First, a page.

LINDA WERTHEIMER, HOST:
This is WEEKEND EDITION from NPR News. I'm Linda Wertheimer. In Northern California, the city of Stockton is on the brink of bankruptcy. Stockton's road to insolvency is a long one, and as NPR's Richard Gonzales reports, it appears that, financially speaking, everything that could go wrong in Stockton did go wrong.
RICHARD GONZALES, BYLINE: I'm standing at Weber's Point in downtown Stockton on a marina that symbolizes this city's pain and promise. You see, Stockton is an inland Central Valley city of nearly 300,000 residents. Beyond this marina is the San Joaquin Delta with a channel to the San Francisco Bay. And on this waterfront, there's a sports arena, a new baseball park and a renovated hotel, and they're all reminders of Stockton's better days. Just a few steps away from the waterfront is Stockton's aging City Hall and the office of Mayor Ann Johnston. She points to a series of large photos of those major downtown landmarks all developed in the last decade.
MAYOR ANN JOHNSTON: When we went on a real spending spree and built the arena, the ballpark - a lot of community infrastructure - did a whole lot of things to improve the community that were bonded. I mean, these were all financed through municipal bonds.
GONZALES: In other words, borrowed money to the tune of more than $300 million. City leaders were confident they could repay that debt because Stockton was riding the crest of the housing boom.
JOHNSTON: Stockton had become the affordable housing for the Bay Area. So, we saw an influx of many Bay Area residents coming to Stockton buying brand new homes at very reasonable prices. And the city leaders thought this was going to continue forever.
GONZALES: But today those homes that sold for more than $400,000 are now going for less than $150,000. And Stockton has one of the highest foreclosure rates in the country. Property tax revenues have crashed. Unemployment runs at almost 20 percent.
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GONZALES: At a downtown pawn shop, owner Tim Cassidy sees a lot of new customers.
TIM CASSIDY: Both in good times and bad times, we see the best and the worst. You're right, it's a very tough situation for a lot of people unfortunately.
GONZALES: Cassidy says Stockton might be OK if the housing market hadn't crashed.
CASSIDY: When the real estate was booming and the money was coming in, naturally the politicians, being politicians, made everybody happy. Police department, the fire departments all got handsome wages and retirement plans, same as city officials.
GONZALES: But now the bill for those public employee benefits has come due. At a recent news conference, Stockton City Manager Bob Deis said that at one point in the 1990s Stockton offered one of the most generous health plans in California.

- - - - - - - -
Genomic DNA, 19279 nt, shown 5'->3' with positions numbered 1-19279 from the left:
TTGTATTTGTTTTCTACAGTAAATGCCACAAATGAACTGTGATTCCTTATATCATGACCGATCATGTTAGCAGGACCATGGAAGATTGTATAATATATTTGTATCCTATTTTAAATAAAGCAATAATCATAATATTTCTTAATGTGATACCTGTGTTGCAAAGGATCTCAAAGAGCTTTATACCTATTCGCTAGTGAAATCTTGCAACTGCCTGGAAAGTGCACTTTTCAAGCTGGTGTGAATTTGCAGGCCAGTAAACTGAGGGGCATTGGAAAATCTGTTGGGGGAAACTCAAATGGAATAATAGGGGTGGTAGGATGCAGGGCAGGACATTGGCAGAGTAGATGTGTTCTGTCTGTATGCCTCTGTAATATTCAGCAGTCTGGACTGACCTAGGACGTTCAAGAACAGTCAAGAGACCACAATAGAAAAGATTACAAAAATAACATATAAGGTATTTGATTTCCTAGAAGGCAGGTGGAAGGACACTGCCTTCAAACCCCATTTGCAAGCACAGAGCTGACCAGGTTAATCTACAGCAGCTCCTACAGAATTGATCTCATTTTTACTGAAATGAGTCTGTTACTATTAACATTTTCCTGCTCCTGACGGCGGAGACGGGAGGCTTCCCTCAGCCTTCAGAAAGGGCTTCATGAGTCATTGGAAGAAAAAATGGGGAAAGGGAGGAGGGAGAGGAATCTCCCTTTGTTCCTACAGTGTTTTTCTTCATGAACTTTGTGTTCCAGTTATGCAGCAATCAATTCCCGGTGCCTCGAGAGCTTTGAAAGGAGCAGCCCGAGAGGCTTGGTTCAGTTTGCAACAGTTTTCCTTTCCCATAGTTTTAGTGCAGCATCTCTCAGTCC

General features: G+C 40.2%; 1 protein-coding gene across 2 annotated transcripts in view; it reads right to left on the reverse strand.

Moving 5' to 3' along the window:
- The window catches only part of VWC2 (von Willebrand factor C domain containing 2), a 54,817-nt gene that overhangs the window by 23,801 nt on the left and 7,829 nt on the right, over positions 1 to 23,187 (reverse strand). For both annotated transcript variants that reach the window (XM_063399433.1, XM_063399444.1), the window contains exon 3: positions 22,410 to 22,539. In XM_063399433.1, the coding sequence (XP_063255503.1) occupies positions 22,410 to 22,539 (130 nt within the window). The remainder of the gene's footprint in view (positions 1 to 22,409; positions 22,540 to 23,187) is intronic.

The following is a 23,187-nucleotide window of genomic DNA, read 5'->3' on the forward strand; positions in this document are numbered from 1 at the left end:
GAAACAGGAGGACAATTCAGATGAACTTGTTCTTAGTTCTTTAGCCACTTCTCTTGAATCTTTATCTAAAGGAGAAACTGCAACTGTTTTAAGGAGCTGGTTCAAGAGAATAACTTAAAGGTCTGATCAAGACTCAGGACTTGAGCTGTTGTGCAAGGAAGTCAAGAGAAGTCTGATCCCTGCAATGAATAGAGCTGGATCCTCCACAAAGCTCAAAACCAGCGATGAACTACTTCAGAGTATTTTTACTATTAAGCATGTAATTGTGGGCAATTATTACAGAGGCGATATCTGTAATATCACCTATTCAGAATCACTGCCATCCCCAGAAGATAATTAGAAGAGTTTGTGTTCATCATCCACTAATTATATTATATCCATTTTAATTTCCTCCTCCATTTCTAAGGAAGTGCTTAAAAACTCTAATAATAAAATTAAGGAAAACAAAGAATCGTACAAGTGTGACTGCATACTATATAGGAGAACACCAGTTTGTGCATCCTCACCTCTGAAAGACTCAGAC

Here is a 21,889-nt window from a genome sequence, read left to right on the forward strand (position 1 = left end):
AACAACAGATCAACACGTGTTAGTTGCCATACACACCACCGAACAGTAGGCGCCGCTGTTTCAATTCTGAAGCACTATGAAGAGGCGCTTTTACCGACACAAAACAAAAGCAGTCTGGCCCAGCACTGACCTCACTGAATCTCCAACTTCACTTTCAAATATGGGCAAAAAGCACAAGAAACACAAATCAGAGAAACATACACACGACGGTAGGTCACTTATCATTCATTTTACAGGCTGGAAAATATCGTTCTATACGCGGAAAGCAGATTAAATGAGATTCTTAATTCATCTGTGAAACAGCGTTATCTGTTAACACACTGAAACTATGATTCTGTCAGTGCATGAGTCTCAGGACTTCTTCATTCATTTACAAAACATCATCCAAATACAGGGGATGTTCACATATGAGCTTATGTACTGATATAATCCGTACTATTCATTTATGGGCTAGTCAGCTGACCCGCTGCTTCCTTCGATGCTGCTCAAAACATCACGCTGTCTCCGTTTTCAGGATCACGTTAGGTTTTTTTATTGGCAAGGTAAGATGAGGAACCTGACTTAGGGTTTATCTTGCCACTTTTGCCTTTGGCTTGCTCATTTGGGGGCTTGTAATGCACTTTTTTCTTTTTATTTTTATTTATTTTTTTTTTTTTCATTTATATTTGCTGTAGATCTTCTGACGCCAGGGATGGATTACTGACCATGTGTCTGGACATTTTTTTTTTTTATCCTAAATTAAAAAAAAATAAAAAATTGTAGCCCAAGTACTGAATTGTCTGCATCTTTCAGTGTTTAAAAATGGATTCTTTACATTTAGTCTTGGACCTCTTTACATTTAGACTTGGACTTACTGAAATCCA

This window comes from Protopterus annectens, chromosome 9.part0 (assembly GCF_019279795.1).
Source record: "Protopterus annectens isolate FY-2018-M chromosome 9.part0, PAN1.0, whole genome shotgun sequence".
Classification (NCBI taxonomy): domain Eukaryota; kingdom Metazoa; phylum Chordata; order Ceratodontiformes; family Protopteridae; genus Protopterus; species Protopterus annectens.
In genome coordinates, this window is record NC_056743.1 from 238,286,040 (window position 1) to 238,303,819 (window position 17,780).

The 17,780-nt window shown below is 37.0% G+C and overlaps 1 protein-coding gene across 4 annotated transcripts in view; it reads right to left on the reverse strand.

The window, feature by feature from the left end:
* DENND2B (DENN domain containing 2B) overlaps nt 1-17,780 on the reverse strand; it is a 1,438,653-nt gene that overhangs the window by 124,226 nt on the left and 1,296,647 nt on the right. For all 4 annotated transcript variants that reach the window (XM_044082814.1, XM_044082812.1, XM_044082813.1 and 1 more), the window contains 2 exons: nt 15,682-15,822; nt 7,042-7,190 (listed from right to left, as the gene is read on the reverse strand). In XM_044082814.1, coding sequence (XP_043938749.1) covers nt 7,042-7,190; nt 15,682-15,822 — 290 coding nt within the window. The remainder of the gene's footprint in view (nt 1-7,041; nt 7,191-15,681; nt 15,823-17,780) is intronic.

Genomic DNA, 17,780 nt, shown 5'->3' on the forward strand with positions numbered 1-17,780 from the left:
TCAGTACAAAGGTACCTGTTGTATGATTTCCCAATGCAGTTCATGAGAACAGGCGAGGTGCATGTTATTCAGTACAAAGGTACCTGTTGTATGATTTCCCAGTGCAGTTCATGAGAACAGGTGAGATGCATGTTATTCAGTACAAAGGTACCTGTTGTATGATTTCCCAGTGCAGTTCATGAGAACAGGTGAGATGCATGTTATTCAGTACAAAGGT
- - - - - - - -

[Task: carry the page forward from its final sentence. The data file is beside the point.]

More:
BOB DEIS: City employees only had to work one month and then they could retire and the city would pick up their insurance for free for them and their spouse for the rest of their lives.
GONZALES: Deis says that plan resembled, in his words, a Ponzi scheme.
DEIS: Right now, we have an unfunded liability in the retiree health program around $450 million.
GONZALES: Deis says the city is looking at a $20 million deficit in a $160 million budget. Stockton has already cut nearly 100 police officers in the past three years - this in a city with a notoriously high crime rate. The city council has approved a plan to stop paying its creditors and to enter a state-mandated mediation process with its bond holders and employee unions. If those talks fail, bankruptcy is likely. Back in her office, Mayor Ann Johnston says if there's any silver lining here perhaps it's in the lesson for other California cities.
JOHNSTON: So, I'm reading editorials from other cities, I'm reading, you know, whether it's San Diego, San Jose, Fresno, Modesto. They're asking how are we in comparison to Stockton? Are we going to be next?
GONZALES: If Stockton can't solve its budget crisis, it would be the largest American city to go bankrupt. Richard Gonzales, NPR News.
WERTHEIMER: This week on NPR, you'll hear some stories about areas in the country that are seeing their fortunes improve. NPR's Looking Up series tomorrow on MORNING EDITION and on NPR.org. Transcript provided by NPR, Copyright National Public Radio.